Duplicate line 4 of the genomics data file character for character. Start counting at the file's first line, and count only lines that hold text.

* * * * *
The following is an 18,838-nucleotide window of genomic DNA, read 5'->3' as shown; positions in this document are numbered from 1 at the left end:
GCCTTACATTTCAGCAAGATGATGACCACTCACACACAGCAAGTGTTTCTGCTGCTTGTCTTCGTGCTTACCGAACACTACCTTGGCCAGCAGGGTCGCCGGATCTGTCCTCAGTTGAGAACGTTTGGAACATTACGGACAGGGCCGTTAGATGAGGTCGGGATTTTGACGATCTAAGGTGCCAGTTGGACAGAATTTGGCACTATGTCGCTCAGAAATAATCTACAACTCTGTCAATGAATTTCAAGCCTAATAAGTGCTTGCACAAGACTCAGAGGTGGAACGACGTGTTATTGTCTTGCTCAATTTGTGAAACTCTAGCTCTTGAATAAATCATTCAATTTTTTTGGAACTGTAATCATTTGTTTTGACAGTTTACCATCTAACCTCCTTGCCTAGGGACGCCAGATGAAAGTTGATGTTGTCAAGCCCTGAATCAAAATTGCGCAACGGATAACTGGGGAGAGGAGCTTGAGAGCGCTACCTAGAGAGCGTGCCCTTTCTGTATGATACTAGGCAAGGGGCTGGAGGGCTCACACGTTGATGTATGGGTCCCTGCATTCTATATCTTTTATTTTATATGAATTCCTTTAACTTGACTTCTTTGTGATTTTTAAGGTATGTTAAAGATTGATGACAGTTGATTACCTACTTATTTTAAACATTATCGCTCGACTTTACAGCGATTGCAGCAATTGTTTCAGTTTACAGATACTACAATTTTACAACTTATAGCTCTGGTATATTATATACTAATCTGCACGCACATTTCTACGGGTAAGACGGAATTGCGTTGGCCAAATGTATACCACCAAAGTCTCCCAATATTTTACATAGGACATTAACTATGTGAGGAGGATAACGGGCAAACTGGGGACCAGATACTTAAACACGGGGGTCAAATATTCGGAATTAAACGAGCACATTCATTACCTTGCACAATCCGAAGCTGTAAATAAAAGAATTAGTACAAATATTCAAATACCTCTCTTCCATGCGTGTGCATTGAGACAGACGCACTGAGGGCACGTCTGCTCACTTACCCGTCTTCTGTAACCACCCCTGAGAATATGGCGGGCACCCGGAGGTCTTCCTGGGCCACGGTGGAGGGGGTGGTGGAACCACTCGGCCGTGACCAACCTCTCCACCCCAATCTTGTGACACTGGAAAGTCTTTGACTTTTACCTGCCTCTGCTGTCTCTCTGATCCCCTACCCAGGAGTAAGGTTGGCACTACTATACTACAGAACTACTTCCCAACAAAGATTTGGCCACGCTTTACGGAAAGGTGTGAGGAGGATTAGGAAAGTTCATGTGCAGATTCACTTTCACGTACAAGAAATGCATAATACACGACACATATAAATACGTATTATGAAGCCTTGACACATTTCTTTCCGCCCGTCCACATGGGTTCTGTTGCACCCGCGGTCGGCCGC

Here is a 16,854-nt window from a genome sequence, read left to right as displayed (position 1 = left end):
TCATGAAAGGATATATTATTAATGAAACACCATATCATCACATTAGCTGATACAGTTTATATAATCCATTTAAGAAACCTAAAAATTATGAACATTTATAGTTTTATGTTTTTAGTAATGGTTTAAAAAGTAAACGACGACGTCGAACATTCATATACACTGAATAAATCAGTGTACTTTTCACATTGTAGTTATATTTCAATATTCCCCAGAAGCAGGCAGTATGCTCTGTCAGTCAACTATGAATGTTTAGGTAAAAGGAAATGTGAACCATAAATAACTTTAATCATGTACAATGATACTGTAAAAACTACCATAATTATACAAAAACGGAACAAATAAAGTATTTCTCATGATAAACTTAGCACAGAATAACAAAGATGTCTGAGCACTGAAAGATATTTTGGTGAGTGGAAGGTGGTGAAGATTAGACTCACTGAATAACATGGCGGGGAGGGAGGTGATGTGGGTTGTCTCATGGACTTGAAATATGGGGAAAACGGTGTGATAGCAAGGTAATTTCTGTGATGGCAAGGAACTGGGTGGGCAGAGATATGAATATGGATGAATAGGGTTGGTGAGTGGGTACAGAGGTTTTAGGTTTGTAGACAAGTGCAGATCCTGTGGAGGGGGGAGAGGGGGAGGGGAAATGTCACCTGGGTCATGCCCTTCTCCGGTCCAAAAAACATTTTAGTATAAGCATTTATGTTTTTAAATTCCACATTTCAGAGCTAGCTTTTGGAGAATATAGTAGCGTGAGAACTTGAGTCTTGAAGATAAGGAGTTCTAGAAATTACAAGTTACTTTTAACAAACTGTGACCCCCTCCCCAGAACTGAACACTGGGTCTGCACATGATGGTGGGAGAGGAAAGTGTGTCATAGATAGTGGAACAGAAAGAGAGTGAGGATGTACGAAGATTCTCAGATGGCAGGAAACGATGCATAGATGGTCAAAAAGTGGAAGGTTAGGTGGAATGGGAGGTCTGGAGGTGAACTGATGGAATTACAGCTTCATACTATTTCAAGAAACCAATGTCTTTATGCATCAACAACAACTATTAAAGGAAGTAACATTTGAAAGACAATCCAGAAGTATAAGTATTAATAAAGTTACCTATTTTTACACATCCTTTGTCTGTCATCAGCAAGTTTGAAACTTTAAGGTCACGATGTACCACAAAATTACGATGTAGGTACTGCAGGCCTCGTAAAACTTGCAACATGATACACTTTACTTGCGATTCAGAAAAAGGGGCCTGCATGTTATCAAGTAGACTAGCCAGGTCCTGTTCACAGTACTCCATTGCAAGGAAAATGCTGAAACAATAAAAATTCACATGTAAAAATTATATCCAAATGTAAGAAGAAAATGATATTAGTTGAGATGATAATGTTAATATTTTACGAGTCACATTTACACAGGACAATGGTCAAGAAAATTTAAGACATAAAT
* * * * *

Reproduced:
TCATGAAAGGATATATTATTAATGAAACACCATATCATCACATTAGCTGATACAGTTTATATAATCCATTTAAGAAACCTAAAAATTATGAACATTTATAGTTTTATGTTTTTAGTAATGGTTTAAAAAGTAAACGACGACGTCGAACATTCATATACACTGAATAAATCAGTGTACTTTTCACATTGTAGTTATATTTCAATATTCCCCAGAAGCAGGCAGTATGCTCTGTCAGTCAACTATGAATGTTTAGGTAAAAGGAAATGTGAACCATAAATAACTTTAATCATGTACAATGATACTGTAAAAACTACCATAATTATACAAAAACGGAACAAATAAAGTATTTCTCATGATAAACTTAGCACAGAATAACAAAGATGTCTGAGCACTGAAAGATATTTTGGTGAGTGGAAGGTGGTGAAGATTAGACTCACTGAATAACATGGCGGGGAGGGAGGTGATGTGGGTTGTCTCATGGACTTGAAATATGGGGAAAACGGTGTGATAGCAAGGTAATTTCTGTGATGGCAAGGAACTGGGTGGGCAGAGATATGAATATGGATGAATAGGGTTGGTGAGTGGGTACAGAGGTTTTAGGTTTGTAGACAAGTGCAGATCCTGTGGAGGGGGGAGAGGGGGAGGGGAAATGTCACCTGGGTCATGCCCTTCTCCGGTCCAAAAAACATTTTAGTATAAGCATTTATGTTTTTAAATTCCACATTTCAGAGCTAGCTTTTGGAGAATATAGTAGCGTGAGAACTTGAGTCTTGAAGATAAGGAGTTCTAGAAATTACAAGTTACTTTTAACAAACTGTGACCCCCTCCCCAGAACTGAACACTGGGTCTGCACATGATGGTGGGAGAGGAAAGTGTGTCATAGATAGTGGAACAGAAAGAGAGTGAGGATGTACGAAGATTCTCAGATGGCAGGAAACGATGCATAGATGGTCAAAAAGTGGAAGGTTAGGTGGAATGGGAGGTCTGGAGGTGAACTGATGGAATTACAGCTTCATACTATTTCAAGAAACCAATGTCTTTATGCATCAACAACAACTATTAAAGGAAGTAACATTTGAAAGACAATCCAGAAGTATAAGTATTAATAAAGTTACCTATTTTTACACATCCTTTGTCTGTCATCAGCAAGTTTGAAACTTTAAGGTCACGATGTACCACAAAATTACGATGTAGGTACTGCAGGCCTCGTAAAACTTGCAACATGATACACTTTACTTGCGATTCAGAAAAAGGGGCCTGCATGTTATCAAGTAGACTAGCCAGGTCCTGTTCACAGTACTCCATTGCAAGGAAAATGCTGAAACAATAAAAATTCACATGTAAAAATTATATCCAAATGTAAGAAGAAAATGATATTAGTTGAGATGATAATGTTAATATTTTACGAGTCACATTTACACAGGACAATGGTCAAGAAAATTTAAGACATAAAT